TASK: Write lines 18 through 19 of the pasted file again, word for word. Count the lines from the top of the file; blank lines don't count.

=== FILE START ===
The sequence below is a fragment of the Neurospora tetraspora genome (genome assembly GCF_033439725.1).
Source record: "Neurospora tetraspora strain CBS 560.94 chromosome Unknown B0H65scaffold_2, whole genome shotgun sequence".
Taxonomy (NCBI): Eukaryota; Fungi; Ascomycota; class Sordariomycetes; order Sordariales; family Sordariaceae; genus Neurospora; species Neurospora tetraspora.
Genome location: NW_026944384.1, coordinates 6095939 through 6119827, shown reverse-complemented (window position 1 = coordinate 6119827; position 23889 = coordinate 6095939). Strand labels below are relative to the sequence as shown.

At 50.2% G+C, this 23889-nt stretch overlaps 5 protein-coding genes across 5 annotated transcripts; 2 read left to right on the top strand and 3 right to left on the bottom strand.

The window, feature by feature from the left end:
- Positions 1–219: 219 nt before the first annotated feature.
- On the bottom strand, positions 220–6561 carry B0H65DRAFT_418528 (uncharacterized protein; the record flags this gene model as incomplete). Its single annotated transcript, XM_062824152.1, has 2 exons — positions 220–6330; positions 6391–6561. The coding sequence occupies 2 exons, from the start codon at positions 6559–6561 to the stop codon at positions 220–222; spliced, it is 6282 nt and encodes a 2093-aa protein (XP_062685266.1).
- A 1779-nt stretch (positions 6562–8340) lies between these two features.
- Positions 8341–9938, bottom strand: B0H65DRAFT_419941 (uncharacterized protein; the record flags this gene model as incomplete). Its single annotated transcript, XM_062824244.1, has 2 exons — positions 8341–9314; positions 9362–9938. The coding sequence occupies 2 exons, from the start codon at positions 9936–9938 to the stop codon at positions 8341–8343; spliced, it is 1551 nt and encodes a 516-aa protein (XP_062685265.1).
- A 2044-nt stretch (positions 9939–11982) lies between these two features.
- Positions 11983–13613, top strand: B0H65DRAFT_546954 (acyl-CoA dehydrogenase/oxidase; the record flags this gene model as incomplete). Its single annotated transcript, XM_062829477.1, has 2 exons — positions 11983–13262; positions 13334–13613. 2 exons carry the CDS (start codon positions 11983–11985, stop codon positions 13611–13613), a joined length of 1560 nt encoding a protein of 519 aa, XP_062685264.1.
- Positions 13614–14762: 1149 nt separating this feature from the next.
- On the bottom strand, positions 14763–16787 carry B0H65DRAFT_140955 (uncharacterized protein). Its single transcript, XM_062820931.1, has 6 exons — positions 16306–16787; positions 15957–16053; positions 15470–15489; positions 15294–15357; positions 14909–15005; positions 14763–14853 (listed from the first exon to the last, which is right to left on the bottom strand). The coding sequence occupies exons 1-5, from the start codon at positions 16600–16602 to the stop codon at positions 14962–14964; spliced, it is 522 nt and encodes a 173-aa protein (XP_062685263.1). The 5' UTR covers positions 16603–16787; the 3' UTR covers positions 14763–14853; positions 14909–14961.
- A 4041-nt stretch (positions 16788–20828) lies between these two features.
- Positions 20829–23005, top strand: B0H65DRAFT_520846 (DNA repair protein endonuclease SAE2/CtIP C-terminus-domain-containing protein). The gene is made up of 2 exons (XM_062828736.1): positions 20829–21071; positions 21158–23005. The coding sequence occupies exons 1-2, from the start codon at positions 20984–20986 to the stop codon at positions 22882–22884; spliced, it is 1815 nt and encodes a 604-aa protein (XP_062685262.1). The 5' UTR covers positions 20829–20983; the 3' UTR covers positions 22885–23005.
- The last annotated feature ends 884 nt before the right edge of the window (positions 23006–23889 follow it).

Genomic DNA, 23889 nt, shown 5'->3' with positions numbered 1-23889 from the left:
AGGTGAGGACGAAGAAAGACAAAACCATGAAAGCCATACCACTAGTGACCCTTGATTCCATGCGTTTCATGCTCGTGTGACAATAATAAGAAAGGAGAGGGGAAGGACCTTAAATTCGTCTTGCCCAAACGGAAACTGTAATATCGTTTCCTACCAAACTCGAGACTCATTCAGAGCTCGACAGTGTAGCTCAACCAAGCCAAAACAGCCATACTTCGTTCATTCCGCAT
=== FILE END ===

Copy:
Genomic DNA, 23889 nt, shown 5'->3' with positions numbered 1-23889 from the left:
AGGTGAGGACGAAGAAAGACAAAACCATGAAAGCCATACCACTAGTGACCCTTGATTCCATGCGTTTCATGCTCGTGTGACAATAATAAGAAAGGAGAGGGGAAGGACCTTAAATTCGTCTTGCCCAAACGGAAACTGTAATATCGTTTCCTACCAAACTCGAGACTCATTCAGAGCTCGACAGTGTAGCTCAACCAAGCCAAAACAGCCATACTTCGTTCATTCCGCAT